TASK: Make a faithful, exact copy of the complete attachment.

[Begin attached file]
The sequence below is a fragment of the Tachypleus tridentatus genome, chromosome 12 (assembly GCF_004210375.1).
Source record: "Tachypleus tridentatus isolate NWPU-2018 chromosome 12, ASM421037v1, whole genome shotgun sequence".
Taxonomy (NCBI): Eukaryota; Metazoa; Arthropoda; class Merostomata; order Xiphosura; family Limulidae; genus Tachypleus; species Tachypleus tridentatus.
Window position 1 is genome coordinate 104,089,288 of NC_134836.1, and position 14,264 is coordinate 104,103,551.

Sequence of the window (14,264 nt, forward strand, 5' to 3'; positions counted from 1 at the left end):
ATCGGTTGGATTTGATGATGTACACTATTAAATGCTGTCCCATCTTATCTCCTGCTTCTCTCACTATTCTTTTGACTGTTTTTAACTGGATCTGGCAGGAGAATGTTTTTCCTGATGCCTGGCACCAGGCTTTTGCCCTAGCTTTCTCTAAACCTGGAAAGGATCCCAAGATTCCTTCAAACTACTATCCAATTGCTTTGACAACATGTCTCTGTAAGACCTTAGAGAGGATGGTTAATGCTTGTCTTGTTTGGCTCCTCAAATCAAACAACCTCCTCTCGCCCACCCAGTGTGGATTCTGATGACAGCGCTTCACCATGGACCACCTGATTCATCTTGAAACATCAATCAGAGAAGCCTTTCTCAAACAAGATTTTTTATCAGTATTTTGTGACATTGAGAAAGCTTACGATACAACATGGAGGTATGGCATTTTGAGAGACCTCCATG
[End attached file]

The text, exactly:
The sequence below is a fragment of the Tachypleus tridentatus genome, chromosome 12 (assembly GCF_004210375.1).
Source record: "Tachypleus tridentatus isolate NWPU-2018 chromosome 12, ASM421037v1, whole genome shotgun sequence".
Taxonomy (NCBI): Eukaryota; Metazoa; Arthropoda; class Merostomata; order Xiphosura; family Limulidae; genus Tachypleus; species Tachypleus tridentatus.
Window position 1 is genome coordinate 104,089,288 of NC_134836.1, and position 14,264 is coordinate 104,103,551.

Sequence of the window (14,264 nt, forward strand, 5' to 3'; positions counted from 1 at the left end):
ATCGGTTGGATTTGATGATGTACACTATTAAATGCTGTCCCATCTTATCTCCTGCTTCTCTCACTATTCTTTTGACTGTTTTTAACTGGATCTGGCAGGAGAATGTTTTTCCTGATGCCTGGCACCAGGCTTTTGCCCTAGCTTTCTCTAAACCTGGAAAGGATCCCAAGATTCCTTCAAACTACTATCCAATTGCTTTGACAACATGTCTCTGTAAGACCTTAGAGAGGATGGTTAATGCTTGTCTTGTTTGGCTCCTCAAATCAAACAACCTCCTCTCGCCCACCCAGTGTGGATTCTGATGACAGCGCTTCACCATGGACCACCTGATTCATCTTGAAACATCAATCAGAGAAGCCTTTCTCAAACAAGATTTTTTATCAGTATTTTGTGACATTGAGAAAGCTTACGATACAACATGGAGGTATGGCATTTTGAGAGACCTCCATG